Hope that answers some of your questions/objections, especially the one in a response earlier asking about where the line should be drawn. Like I said, I really appreciate and admire your willingness to stick up for people you see as being treated wrongly. Keep doing that. This comment also turned out to be a lot longer than I expected. I'm impressed if you've made it this far because I'd have given up after paragraph 1.

I've read the question and response in the link and while I still disagree with it, I have to say that this is one of the more well though-out views that I have read on the matter and I do thank you for giving me something else to mull over.

To some extent this comes down to a matter of perspective. As I read the reply in the link as well as your own post, I couldn't help but feel like we're on two separate pages entirely. I suppose that this is because marriage is a complicated issue due to the fact that it has both religious and civil functions. The response that you linked to primarily goes into an explanation of marriage as a ceremony and institution from the religious standpoint as the justification for why a photographer should refrain, but it ignores the fact that the word, "marriage" also has a civil role as defined by the government.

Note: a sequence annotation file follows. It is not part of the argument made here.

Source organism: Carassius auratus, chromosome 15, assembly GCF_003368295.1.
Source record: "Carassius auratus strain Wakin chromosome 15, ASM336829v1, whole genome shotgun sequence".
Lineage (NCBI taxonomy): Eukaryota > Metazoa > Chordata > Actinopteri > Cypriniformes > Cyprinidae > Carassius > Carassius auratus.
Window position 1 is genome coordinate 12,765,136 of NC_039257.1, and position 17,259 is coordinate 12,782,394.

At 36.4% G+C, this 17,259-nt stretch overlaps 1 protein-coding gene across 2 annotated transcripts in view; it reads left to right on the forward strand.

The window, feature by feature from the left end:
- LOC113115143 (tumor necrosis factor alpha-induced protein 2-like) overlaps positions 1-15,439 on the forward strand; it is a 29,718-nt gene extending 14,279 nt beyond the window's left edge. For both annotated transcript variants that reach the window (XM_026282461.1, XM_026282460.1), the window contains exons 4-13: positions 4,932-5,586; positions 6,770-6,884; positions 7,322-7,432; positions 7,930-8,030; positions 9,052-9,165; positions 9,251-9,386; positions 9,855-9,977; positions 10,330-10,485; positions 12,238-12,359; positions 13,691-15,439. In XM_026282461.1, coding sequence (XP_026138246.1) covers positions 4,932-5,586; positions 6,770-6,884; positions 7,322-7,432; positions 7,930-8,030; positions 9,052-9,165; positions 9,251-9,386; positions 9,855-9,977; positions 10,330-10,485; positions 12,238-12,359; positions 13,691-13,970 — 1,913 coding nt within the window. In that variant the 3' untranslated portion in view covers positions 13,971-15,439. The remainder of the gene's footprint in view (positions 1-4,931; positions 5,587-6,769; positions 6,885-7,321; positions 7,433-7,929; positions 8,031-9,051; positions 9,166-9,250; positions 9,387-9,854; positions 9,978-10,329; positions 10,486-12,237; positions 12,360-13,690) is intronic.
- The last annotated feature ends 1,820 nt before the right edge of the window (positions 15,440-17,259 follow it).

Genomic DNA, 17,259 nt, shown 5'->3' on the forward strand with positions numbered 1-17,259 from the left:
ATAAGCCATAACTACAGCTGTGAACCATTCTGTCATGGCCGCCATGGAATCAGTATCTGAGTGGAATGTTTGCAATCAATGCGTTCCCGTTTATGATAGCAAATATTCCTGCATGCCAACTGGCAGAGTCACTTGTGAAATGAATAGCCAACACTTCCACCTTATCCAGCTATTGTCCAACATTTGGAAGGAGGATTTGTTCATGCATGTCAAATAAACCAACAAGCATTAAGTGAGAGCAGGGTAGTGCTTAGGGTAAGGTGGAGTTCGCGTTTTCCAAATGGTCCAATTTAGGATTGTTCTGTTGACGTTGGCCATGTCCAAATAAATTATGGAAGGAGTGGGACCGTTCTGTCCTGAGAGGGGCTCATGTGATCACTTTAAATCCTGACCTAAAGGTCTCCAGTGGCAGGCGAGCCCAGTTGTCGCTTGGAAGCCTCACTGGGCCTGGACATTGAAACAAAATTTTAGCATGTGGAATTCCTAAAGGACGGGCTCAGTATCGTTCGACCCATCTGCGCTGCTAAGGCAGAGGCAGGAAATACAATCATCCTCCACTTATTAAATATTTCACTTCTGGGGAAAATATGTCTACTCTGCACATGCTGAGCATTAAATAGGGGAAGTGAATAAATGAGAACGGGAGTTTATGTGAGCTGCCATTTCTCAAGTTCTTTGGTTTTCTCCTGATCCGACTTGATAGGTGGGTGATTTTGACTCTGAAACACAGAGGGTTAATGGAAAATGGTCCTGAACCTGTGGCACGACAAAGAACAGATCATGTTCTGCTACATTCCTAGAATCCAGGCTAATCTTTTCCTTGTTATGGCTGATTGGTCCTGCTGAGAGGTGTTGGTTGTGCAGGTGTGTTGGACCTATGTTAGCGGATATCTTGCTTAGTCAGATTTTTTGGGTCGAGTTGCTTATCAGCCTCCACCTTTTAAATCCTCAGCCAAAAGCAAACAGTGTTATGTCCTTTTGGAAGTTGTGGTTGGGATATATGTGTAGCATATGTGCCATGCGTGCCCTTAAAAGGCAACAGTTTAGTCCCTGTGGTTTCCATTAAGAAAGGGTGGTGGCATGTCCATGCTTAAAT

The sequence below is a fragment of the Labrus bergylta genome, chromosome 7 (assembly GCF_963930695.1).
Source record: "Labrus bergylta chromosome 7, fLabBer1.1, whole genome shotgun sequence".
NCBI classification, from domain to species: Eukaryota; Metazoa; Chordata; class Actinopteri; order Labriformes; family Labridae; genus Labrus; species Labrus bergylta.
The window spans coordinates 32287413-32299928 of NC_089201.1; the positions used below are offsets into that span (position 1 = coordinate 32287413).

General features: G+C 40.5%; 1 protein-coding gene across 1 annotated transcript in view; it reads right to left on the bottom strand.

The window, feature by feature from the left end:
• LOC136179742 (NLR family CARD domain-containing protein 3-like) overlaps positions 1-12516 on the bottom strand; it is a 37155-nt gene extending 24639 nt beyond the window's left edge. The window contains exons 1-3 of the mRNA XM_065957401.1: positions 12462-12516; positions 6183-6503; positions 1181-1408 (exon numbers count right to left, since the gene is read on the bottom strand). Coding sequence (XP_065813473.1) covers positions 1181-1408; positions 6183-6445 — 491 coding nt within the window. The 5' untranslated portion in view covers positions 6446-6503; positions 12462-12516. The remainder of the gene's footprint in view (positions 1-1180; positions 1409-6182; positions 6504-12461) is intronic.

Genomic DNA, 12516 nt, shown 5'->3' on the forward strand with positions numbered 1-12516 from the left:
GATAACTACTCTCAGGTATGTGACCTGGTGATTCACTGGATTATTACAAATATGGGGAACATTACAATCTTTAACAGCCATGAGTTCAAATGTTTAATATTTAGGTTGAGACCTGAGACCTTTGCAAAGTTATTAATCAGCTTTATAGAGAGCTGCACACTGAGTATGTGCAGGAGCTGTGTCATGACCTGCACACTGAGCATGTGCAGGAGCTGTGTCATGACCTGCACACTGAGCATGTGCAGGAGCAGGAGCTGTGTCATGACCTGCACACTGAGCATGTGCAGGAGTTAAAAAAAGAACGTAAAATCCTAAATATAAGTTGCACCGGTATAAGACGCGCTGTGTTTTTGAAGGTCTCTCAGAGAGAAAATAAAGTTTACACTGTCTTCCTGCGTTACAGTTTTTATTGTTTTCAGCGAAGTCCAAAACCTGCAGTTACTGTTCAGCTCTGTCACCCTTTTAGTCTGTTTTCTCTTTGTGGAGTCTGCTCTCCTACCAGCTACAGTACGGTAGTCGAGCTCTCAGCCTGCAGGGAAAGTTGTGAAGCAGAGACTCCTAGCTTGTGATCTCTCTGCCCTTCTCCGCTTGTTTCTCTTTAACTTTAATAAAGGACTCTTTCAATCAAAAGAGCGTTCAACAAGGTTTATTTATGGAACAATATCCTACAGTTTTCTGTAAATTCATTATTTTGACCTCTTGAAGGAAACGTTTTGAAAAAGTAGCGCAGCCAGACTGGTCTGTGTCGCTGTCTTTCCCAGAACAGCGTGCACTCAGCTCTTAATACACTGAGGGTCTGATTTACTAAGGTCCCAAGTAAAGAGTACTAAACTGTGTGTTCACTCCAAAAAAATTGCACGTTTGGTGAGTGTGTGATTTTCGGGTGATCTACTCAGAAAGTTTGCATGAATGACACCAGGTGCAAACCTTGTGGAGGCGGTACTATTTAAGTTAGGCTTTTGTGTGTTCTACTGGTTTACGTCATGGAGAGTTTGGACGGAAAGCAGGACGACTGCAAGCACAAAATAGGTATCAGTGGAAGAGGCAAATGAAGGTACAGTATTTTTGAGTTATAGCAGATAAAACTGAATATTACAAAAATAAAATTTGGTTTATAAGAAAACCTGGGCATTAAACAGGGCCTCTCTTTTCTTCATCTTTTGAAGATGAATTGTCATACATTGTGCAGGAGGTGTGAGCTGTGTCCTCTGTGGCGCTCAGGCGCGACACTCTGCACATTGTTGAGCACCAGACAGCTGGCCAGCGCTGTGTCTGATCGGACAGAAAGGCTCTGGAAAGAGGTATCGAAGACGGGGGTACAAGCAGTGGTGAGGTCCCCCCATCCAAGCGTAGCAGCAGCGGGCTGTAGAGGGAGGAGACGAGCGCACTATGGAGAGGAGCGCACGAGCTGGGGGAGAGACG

A gay marriage may not be seen to Christians as a "real marriage", but in the eyes of the government, which happens to be the body that issues the certificates of marriage in this case, they are very real in the sense that the issuing of that certificate affords all of the rights that are associated with that relationship between two people. Conversely, you could be "married" in a Christian sense, having a ceremony and the whole nine yards, but if you don't go through the civil process recognized by the government, it is similarly not considered a "real marriage"—only this time, by the other entity. Ignoring the fact that religion does not hold a monopoly on defining the institutional of marriage is, in my opinion, where this all seems to be breaking down.